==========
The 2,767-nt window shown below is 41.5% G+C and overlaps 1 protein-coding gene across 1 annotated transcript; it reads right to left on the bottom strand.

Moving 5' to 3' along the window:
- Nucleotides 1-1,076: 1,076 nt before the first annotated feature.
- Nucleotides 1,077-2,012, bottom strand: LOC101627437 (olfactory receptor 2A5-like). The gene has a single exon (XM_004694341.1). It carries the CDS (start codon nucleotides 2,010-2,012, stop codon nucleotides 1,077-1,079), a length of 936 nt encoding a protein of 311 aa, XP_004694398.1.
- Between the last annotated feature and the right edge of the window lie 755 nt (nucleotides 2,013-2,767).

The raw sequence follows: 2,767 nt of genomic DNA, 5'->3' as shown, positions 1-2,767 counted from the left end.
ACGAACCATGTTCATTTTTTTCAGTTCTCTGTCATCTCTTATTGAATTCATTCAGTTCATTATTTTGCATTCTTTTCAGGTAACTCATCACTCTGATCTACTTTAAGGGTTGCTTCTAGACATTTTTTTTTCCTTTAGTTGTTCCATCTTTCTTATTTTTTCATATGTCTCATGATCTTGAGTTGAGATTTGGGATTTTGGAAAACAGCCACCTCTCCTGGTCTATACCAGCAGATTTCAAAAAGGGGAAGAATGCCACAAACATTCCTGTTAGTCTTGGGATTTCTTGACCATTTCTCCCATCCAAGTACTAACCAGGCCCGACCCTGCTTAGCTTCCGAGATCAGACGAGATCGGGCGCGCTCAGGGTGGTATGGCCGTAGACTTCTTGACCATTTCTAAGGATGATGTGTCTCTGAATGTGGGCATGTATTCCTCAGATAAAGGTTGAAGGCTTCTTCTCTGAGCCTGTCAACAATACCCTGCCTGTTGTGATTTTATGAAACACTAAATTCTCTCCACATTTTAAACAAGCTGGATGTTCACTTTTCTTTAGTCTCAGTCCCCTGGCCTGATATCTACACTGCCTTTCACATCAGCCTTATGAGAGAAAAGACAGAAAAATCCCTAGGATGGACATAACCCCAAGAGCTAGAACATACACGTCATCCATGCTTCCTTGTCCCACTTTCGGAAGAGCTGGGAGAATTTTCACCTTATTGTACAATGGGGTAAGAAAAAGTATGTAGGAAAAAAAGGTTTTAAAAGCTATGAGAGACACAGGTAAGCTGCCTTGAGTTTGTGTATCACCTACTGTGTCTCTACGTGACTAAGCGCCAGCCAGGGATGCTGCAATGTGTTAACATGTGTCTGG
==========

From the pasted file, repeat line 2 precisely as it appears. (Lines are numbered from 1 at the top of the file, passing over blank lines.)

Moving 5' to 3' along the window: